Alton Evening Telegraph from Alton, Illinois on July 5, 1963 · Page 8
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July 5, 1963

Alton Evening Telegraph from Alton, Illinois · Page 8

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Alton, Illinois
Issue Date:
Friday, July 5, 1963
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Page 8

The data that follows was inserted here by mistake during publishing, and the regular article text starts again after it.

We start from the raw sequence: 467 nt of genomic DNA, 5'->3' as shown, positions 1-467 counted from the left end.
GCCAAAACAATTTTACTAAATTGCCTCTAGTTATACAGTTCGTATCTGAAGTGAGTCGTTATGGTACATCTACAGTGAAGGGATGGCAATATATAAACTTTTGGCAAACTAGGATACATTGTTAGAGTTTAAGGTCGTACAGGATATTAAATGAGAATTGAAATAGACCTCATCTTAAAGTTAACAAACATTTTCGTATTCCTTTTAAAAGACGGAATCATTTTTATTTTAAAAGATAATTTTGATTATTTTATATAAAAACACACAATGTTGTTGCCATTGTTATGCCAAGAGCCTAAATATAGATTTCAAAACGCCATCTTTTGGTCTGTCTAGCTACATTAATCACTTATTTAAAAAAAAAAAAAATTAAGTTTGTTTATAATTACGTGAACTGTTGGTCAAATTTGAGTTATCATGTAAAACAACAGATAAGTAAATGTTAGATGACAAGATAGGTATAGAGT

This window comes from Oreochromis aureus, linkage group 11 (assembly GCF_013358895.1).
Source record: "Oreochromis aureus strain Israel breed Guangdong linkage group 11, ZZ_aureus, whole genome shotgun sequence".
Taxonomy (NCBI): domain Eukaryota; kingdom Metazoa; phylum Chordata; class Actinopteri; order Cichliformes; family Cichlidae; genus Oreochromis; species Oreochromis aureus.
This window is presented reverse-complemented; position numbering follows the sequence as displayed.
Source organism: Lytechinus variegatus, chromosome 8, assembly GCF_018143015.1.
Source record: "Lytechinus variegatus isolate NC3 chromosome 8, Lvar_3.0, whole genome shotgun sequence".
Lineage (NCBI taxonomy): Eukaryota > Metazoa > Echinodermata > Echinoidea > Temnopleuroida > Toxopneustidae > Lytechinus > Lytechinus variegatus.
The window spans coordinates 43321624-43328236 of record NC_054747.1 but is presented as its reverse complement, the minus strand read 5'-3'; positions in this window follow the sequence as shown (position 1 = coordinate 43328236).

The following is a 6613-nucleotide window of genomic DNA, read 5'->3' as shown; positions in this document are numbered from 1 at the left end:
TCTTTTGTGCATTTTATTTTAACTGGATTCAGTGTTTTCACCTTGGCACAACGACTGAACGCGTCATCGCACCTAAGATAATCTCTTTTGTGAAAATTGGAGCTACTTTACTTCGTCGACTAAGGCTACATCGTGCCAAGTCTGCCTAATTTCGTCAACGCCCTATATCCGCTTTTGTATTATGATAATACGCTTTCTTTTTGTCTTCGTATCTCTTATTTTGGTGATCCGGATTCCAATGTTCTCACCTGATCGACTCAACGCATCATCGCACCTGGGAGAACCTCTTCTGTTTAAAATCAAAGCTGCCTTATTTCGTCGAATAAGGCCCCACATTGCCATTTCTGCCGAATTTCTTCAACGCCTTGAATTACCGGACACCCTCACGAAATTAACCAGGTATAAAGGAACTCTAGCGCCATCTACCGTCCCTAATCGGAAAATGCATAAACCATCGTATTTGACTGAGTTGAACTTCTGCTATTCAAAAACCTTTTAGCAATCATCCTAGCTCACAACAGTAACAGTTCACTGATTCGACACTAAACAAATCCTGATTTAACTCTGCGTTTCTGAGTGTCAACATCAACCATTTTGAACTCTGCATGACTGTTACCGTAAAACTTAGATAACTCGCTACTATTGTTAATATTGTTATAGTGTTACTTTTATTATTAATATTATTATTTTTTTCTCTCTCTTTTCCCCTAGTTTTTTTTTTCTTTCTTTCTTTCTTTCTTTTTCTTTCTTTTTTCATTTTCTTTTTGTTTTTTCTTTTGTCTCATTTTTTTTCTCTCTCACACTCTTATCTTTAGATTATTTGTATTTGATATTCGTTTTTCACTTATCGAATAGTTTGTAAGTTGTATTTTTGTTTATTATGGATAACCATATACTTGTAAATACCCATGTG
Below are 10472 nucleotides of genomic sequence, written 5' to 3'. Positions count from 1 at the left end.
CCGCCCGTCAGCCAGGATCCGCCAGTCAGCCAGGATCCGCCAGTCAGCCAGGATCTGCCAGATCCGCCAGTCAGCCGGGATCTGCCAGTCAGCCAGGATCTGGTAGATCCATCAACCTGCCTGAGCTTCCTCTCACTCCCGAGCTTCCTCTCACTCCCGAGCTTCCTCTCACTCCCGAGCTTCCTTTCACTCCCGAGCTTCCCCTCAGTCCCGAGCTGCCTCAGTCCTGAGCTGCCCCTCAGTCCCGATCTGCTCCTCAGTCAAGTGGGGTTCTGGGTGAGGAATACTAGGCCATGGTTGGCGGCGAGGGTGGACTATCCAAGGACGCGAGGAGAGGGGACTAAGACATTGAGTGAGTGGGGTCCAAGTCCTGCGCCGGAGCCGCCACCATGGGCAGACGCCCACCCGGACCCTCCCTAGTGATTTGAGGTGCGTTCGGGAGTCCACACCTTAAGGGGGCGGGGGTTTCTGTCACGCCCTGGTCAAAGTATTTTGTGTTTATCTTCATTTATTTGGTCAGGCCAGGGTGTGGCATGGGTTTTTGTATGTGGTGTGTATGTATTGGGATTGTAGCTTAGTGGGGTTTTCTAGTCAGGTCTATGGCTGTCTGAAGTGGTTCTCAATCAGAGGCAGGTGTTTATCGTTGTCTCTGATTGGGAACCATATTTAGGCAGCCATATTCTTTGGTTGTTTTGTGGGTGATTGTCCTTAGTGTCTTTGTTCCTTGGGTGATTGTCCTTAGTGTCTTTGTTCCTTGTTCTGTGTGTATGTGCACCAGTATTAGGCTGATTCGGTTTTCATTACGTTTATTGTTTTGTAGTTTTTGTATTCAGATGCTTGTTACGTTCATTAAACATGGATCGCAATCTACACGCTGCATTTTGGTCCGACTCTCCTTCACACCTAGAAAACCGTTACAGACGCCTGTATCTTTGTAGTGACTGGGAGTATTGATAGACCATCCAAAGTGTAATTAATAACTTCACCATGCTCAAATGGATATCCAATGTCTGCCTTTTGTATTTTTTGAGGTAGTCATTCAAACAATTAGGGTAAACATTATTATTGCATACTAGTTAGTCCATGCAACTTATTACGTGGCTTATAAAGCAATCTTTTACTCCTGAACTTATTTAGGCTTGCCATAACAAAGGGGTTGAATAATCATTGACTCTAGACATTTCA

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W«fiA¥ f JULtf 5, 1063 DAVItt By Cfetg tlcssel BMBEffBOL* DRAKE By Alfred Audi-tola IF VCD COULP HAVE SEEN . , .OUR RACE, JOHNNY.'.. WHEN AS JlMMy DURANTE SAYS, '-S. THE "MENACING MONSTER » HONHUMILlAriN'L. A DETEC- > EXPLAINED HE WAS REALLY tlVE SUSPECTED OF BEINS- J A PLAlNCLOTHES OFFICER : "LOVERS , v BANDIT'/ LANE PATROLLING THE PARK/ W* m ^ WELL, PERT.. I'M DRIVING YOU HOME.. BEFORE THE REAL "JACK THE RIPPER' COMES CRUISING By iota Otillen Mttfflity ...... ......^.^ EVE By JolKfl FLASH GORDON By Dan Barry NOW, FLASH —THE LISHT SWITCH/ BARBAR/ANSf J NO- COME IAM-TKAPP£Df/ BACK.' WE MEAN YOU NO HFIPff WREST , if Fir/' FRIENDS.' HELP ME.'X AM ATTACKED/ J> RIVETS By George Slxta ~ f-5 il«A |>M1 LiHL-ri'tl.m |«. JOHNNY HAZARD By Frank Bobbins HARRIS? MINNA ARRIVES AT SKKD'S CAFE',,, PON'T BE SILL^ MINNA.' HAVE COME ALONE, 6RECO,, YOU REQUESTED' W-WHERE IS K 'NOW CALM POWN,IWANT YOU TO UNPERSWNP CLEARLY OUR BARGAIN.. UPON OPENING THE WINPOW, KIKI HEARS A VOICE FROM ABOVE,,, i 'J THEN,THIS OUR BAR6AIN, GRECO./ AS SOON AS I AM ASSURER KIKI HAS KEN RETURNED HOME SAFELY- py THE K1PNAPPEKS,,, I,,, I 'ILL MARRX YOt THE BERRYS By Carl Grubert THE SMITH FAMILY By Mr. and Mrs. George Smith GET MV OPF fri'e 6anje MMtro AJilM Strrltt, Inc. YOUR SOUP IS GETTING COLD/ HOW ABOUT SOME OF THAT RELISH AND GUSTO.. THAT PEOPLE ARE EATING THEIR MEALS WITH ON THE TV. COMMERCIALS./, HENRY By Carl Anderson Just straight stitching! , Whip up these luxury pillows' rr iii Vivid taffeta or cotton. New) Easy quilted pillows— stamp design on back, stitch by hand or machine, -.Pattern 735: transfer; directions, 2 quilted pillOWS. ' V i; •, '' j, ';:'.•• Thirty-fives c«jnJs v in' coins for this pattern — atld 15 cents for cncli patttsrii for .ffrst-cluss mulling pud special handling. Send to"'Lmirn-Wheeler,;-carp of Alton Telegraph, 66, Neefllecriitt ,Dcpt., P.O. Box 1(11, Old Choiseii Station, New York 11, N. Y. Print plainly Pattern Number,, Nome, and Address. : . T s ; ': Newest rage—sniocked accessories plus 208 ' exciting needlecraft designs in our new 1963 Needlecraft Catalog — just out! Fashions, furnishings to crochet, knit.i sew, weave, embroider, quilt. Plus ; free pattern. Send 25 cents now. Heart- Winnirig! PRINTED PATTERN THIS-'WATER. ISN'T HOT ENOUGH j SIR BAGBY By R. and B. Hackney I GUESS THAT'LL HOLD NOW- IF THE COUFTTWILL COME TO ORDER WE='a TRUDY A Biii-McCJun S;miMli Futun PROFESSOR PHUMBLE By BilL;Yates "Relax, Trudy, the boss isn't coming." fr True Life Adventures DONALD DUCK UNCLE THE CHEMICALLY SPEAKINS, 15 WOtrrH ONLV 94 CENTS? _ CUlrituUd t> Kim rmn By Walt Disney lN "THE HUMAN BOPV VIS ABOUT SEVEN CENTS' OF POTASSIUM, , TWOOF SODIUM CHLORIDE, — ~~~~ -- THREE OF... (OF COURSE" IT'6 > IMPORTANT THE K1ULINO oni KINDNESS you said it J ' ...but why? (pitlllll "TO FLIRT" In the 18th cen/ury, FLIRT meanf "to move jerkily," Then, pf some big shindig in lone/on, all the old girls noticed fhqf some yovng doll was "moving jerkily" or "flitting" from one swo/n to another. Turning green,, they accused her of flitting, or FURTING, and the term today has this meaning* T-K . ^N ORPHAN SMPBROR By A. LEOKUM Where Did .the English Alphabet Come From? "Win the Britannica Junior 15- volUme encyclopedia for school and home. Send your questions, name, ag.e, address to ','Tell Me Why!" care of this paper. In case of duplicate questions, the author will decide the winner, To- days's winner is: David Drozd, 10,'Camden, N.J. If you could see the inscription on a Roman monument of the third century B.C., yOu'd be able to identify the letters. The capital letters used then'are almost exactly like those we use today.in Engjish. And that's because our alphabet is taken from the Latin alphabet used by the Romans. The Idea of the alphabet of course, was developed long before the Romans. It was a long, slow process that went through many changes. It started with "picture writing," in which pictures were used to convey a message, From there it went to "idea writing,',' where each picture represented an idea. For example, the picture of a foot might indicate the verb "to walk." ' ' .'. After that came "syllabic writing," where the symobols or pictures came to represent combinations of sounds. Anil finally, the great step leading to 'our alphabet was made yearly 3,500 years ago by a peoople liying near the eastern shore of .the Mediterranean. They realised that tor one particular sound the same sign could always be used, just as we write the letter "n" the same way In words like "nut," "end," and "den." Therefore, they used a limited number of signs in this manner. £|ach sign stood for one particular sound, and all the signs together made up an alphabet. *A-'development oj this alphabet was; used by the ancient Hebrews and th§ Phoenician!; Jn their Ian- gua'ge, the first letter Pi the alphabet, ad the letter used whenever they needed v «n "a" sound, wag called >"aJyV the second, letter was known as %e(h." The Greeks took over this llpjiabet, changing It slightly. Their firs* letter became "alpha" and the "beta." Then came the Romans, who took the Greek letters made certain changes and additions, and has is the alphabet that came to be used.by the peoples of western Europe, Our English alphabet is derived from this Latin alphabet. The Latin alphabet, by the way, has 21 letters, with X placed at the end,-The English alphabet added the letters 1 G, J. U, :W,':and-Y, and thus has 26 letters. We also took the Z and.placed it at the end. FUN. TIME) ' The Chuckle Box Judy: Have you heard? I'm engaged to an Irish boy, Jane: Oh, really? •;•'•'• Judy: No, O'Reilly. Safh: Did you feel better after you went to the dentist? Joe: I certainly did. He wasn't in. THE PUZZLE BOX I LOST US All you have to do is move these letters around and you'll get the name of a city in .the United States. Can you do it? See tomorrow's paper for the answer. Answer to yesterday's Cross Word Puzzle. ACROSS: l. Ascend 5. Loan 6. Lard 8. Ok 9. S.E. 10. Weaken JJ. S.D. 12 As. POWN: 1 Allows 2, Soaked 3. Car 4. End 7. Hens 9, Sea. *"H Win the Brjtannjca World Atlas or Yearbook of Events. Send your •"" Jokes to: Biddies, Jokes, Taleritine-pretty,! Pop; your happy, yilitiJe .clierub: into this saucy shimmer;, and watch ;her break hearts galore.'v Very easy to sew-in checks or white-pique with red pocket. . ,' " . / ••• Printed Pattern 4632:,:Cb < ij^ren's Sizes 2, 4, 6, 8. Size 6 taken 1% yards ^39-inch. Fifty Cents Jn cobis for this pattern — add 15 cents for each pattern for first-class mailing and special bundling. Send to Ai»ne Adams, s: caro of Alton Telegraph, Pattern Dopt,, 843 W. 17th St., New York 11, N, Y. Print plainly Name, Address,. Size and Style Number. Just out! 304 design ideas plus coupon for free pattern-any one you choose in -new Spring-Summer Pattern Catalog. Send 50c now. UP SALT ItlVKR LOUISVILLE W> i-:There's an old saw in Kentucky that defeated political candidates are "Up Salt FUver." It stemmed .apparently from the presidential campaign ol J832 when Ken^cky statesman Henry Clay opposed Andrew, Jackson. Clay was vacationing near the mouth of Salt\Riyer,a short dip. tence from Lo,u!Wji] e and was due hi cU t o n mKe a seech, n t r v ""'i r ^ niaHe M 9pcw>n But,, legend sayp supported of Jackson detained Clay by bribing the skipper of the boat that .Whs to take Clay to Louisville, Clay missed the speech. 8 factor deemed crucial in hls'defeat. J "Tell Me Why!" Today's winner Is: Dwight Perry Tullahom, Tennes- wiu -, Ethiopian ALICE o (Srt EMBKLU8HEO MARIA STISIN, O 8 n° n ^ of S tholic Church made^ their tor's 25th jubilee Mass even They pontrJbmed Jewelry and rings," Bpnw ^th diamond 10 s of white » dianwnds, on I which thj, kat 9l . thj